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How to engage across sectors: lessons from agriculture and nutrition in the Brazilian School Feeding Program

By Corinna Hawkes, Bettina Gerken Brazil, Inês Rugani Ribeiro de Castro and Patricia Constante Jaime


ABSTRACT OBJECTIVE To provide insights for nutrition and public health practitioners on how to engage with other sectors to achieve public health goals. Specifically, this study provides lessons from the example of integrating family farming and a nutrition into a legal framework in Brazil on how to successfully shift other sectors toward nutrition goals. METHODS The study analyzed policy processes that led to a Brazilian law linking family farming with the National School Feeding Program. Main actors involved with the development of the law were interviewed and their narratives were analyzed using a well-established theoretical framework. RESULTS The study provides five key lessons for promoting intersectorality. First, nutrition and health practitioners can afford to embrace bold ideas when working with other sectors. Second, they should engage with more powerful sectors (or subsectors) and position nutrition goals as providing solutions that meet the interests of these sector. Third is the need to focus on a common goal – which may not be explicitly nutrition-related – as the focus of the intersectoral action. Fourth, philosophical, political, and governance spaces are needed to bring together different sectors. Fifth, evidence on the success of the intersectoral approach increases the acceptance of the process. CONCLUSIONS This study on policy processes shows how a convergence of factors enabled a link between family farming and school feeding in Brazil. It highlights that there are strategies to engage other sectors toward nutrition goals which provides benefits for all sectors involved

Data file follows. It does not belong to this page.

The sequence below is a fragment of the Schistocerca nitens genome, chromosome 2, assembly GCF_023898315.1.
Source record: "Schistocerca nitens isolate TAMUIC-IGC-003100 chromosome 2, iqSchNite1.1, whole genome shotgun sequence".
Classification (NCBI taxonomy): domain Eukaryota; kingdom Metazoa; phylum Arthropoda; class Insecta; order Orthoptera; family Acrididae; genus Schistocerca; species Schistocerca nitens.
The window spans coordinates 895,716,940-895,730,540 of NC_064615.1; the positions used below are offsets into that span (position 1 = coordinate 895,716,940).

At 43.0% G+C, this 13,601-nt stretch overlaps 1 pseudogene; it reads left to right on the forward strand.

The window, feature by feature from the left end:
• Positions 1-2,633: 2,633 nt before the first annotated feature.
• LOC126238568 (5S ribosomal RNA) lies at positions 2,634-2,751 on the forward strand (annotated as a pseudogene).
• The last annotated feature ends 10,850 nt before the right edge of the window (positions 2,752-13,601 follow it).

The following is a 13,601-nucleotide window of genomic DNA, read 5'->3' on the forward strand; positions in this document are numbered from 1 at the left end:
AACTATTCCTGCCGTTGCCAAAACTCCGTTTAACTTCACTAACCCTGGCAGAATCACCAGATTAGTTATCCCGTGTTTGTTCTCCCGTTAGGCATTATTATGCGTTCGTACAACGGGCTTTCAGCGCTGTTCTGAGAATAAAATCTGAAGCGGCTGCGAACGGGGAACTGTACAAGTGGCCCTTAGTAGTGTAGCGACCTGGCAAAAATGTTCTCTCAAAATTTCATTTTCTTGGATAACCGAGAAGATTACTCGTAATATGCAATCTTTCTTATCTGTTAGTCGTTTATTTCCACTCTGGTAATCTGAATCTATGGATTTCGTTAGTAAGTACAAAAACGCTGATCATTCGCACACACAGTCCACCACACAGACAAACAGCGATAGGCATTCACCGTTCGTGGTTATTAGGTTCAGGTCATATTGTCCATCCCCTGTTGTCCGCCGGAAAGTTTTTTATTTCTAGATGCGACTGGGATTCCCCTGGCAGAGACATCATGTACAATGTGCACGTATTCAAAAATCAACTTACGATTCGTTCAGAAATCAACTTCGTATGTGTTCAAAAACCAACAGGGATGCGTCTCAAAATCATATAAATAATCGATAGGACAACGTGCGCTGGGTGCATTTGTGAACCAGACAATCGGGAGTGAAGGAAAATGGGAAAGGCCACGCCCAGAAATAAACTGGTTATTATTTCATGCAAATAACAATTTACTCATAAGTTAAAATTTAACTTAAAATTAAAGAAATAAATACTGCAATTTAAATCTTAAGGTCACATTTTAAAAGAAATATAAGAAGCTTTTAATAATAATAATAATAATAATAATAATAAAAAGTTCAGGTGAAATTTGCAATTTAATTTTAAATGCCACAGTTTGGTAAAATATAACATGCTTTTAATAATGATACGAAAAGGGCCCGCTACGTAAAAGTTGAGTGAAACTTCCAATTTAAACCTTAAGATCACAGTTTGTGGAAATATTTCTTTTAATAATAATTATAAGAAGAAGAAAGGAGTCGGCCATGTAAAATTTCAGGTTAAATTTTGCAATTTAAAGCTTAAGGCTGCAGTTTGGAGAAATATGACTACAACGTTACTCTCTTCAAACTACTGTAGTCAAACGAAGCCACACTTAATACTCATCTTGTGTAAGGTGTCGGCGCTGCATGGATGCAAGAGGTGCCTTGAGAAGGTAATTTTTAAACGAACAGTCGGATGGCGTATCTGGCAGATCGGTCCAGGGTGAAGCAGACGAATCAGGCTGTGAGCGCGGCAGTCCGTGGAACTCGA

Topics: School Feeding, Sustainable Agriculture, Farmers Associations, Nutrition Programs and Policies, Food and Nutrition Security, Public aspects of medicine, RA1-1270
Publisher: Universidade de São Paulo
Year: 2016
DOI identifier: 10.1590/S1518-8787.2016050006506
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